NEW YORK, Feb. 7, 2024 /PRNewswire/ — The DeGregorio Family Foundation with support from the Torrey Coast Foundation Gastro Esophageal Investigator Network Initiative (GEMINI) has awarded $300,000 to Eric Smith, MD, PhD, and Andrew Aguirre, MD, PhD, both of Dana-Farber Cancer Institute, and Sam Klempner, MD, Massachusetts General Hospital, to reward the progress they have made on their grant in a little over a year. This is in addition to the $250,000 awarded in November 2022. They are making strides in their objective of improving immunotherapy in gastroesophageal cancer by identifying and characterizing additional target antigens for next-generation cellular therapies. Depending on results, this grant funding could increase up to $1 million.
Traditional chemotherapies have had limited success in treating advanced gastric and esophageal cancers. Immunotherapies, including cellular therapies, hold the potential to search throughout a patient and destroy all cancer cells, thus leading to long-standing remissions or even cures. Immunotherapies are now being explored in a variety of cancer types.
One immunotherapy that has shown very positive results in blood cancers is Chimeric Antigen Receptor (CAR) T cell therapy. Ongoing CAR T cell trials in gastric and esophageal adenocarcinomas (GEA) targeting a highly expressed antigen called CLDN18.2 have been successful in inducing tumor regressions in patients. However, responses are not long-lasting and patients usually relapse.
The team is using gastroesophageal adenocarcinoma (GEA) patient tumor samples to investigate the expression of two different cell surface target that include CLDN18.2. In parallel, they are developing and optimizing a dual-targeted CAR T therapy that can engage either of these two targets and are evaluating its effectiveness and safety in pre-clinical models of GEA. Their objective is to translate this novel dual CAR T therapy to the clinic with the goal of obtaining more durable responses and ultimately cures for GEA patients.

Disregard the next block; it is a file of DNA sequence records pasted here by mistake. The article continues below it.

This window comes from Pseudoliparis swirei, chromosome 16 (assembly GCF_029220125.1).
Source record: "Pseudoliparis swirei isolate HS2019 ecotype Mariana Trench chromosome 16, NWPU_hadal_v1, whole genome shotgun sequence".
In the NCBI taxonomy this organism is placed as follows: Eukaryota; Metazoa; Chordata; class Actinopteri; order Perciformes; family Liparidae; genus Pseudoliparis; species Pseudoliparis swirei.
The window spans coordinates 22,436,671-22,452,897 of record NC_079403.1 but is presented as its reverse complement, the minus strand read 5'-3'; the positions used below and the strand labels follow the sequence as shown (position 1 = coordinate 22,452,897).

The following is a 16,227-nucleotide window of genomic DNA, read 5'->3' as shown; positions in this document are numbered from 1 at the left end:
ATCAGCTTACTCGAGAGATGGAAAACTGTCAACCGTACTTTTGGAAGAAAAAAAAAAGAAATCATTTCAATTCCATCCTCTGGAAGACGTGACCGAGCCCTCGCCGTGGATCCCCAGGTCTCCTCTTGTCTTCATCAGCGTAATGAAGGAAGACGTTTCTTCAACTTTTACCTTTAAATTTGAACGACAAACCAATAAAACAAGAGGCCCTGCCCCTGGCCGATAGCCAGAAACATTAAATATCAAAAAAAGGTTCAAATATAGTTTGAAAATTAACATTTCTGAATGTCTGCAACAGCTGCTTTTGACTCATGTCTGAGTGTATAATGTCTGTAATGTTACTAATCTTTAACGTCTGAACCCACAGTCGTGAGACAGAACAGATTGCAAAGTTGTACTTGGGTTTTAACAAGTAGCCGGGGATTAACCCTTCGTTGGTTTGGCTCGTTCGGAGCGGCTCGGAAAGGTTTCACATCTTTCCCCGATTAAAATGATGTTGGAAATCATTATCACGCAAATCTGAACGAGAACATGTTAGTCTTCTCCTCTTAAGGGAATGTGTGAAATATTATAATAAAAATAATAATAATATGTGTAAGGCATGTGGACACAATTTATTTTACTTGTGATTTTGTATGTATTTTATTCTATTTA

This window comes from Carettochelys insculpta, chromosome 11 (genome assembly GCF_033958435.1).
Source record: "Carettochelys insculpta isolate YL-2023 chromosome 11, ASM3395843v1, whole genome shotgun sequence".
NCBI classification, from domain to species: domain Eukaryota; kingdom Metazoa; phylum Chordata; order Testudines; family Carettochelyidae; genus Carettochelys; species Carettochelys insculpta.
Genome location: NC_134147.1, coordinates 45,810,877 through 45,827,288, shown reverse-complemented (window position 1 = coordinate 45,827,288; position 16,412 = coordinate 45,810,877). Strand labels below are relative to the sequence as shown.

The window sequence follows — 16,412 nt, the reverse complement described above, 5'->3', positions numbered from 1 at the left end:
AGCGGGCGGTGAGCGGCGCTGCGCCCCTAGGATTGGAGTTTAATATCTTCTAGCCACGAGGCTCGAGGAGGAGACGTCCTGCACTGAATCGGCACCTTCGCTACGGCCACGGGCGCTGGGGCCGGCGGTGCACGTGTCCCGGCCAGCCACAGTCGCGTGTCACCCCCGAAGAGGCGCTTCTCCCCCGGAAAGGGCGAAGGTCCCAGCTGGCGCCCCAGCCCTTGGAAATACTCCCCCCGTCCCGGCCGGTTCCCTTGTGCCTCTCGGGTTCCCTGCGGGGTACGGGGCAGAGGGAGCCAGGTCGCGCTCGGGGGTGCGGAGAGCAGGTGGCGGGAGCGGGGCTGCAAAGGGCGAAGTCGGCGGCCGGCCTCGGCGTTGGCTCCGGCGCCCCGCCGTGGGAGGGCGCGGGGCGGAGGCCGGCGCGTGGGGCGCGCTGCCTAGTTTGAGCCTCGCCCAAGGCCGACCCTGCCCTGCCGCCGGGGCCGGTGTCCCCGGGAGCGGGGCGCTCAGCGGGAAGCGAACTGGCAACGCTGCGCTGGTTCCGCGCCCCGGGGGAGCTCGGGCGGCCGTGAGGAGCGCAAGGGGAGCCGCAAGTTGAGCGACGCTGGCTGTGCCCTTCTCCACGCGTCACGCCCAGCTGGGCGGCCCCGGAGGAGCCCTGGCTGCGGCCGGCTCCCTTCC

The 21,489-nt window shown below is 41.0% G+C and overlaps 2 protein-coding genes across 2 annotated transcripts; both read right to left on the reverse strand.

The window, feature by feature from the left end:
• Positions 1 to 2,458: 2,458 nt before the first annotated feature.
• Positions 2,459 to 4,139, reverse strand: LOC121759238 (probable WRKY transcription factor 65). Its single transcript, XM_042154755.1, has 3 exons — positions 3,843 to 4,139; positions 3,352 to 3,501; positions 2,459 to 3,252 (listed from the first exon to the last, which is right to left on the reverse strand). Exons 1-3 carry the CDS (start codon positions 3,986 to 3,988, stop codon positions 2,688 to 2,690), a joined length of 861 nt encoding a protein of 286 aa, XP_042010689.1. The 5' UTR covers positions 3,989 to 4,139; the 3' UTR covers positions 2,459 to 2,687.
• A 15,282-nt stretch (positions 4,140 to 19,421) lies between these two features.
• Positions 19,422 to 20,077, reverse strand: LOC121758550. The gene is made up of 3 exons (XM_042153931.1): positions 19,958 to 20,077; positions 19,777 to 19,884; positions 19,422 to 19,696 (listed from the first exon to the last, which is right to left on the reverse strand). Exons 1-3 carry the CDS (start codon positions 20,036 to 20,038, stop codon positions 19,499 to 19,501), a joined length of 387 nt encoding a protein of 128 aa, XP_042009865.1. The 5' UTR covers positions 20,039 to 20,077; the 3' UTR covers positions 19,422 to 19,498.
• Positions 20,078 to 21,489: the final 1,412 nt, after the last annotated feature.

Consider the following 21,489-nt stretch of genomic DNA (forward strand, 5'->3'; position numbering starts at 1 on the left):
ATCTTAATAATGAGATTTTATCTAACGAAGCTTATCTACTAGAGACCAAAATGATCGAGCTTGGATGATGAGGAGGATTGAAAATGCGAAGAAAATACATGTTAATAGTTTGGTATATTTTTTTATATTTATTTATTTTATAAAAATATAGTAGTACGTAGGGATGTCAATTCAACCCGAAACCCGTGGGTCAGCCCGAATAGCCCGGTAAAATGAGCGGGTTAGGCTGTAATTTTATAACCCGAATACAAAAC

“We appreciate the DeGregorio Family Foundation’s continued support for our efforts to develop novel immunotherapy options for patients with gastric and esophageal cancers,” said Drs. Smith, Aguirre and Klempner in a statement. “This unwavering support will directly result in the development of new therapies for patients.”
“We are indeed proud to play a part in the development of the next-generation cellular therapy for gastroesophageal cancer by Drs. Smith, Aguirre and Klempner,” concluded Lynn DeGregorio, President and Founder.
In 2020, gastric and esophageal cancers combined killed over 1.3 million people worldwide. Patients continue to face poor prognoses following gastric and esophageal cancer diagnoses due to their chemo-resistant behavior and ability to metastasize.
Dana-Farber Cancer Institute provides expert cancer care while advancing the understanding of cancer and related diseases. The Institute focuses on training new generations of clinicians and scientists, disseminating innovative patient therapies and scientific discoveries around the world, and reducing the impact of cancer.
The DeGregorio Family Foundation, founded in 2006 after a 10th member of the DeGregorio family died of stomach cancer, has raised more than $8 million to fund innovative research to cure gastric and esophageal cancers. It is the only public foundation focused on funding research grants for both of these cancers.
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SOURCE DeGregorio Family Foundation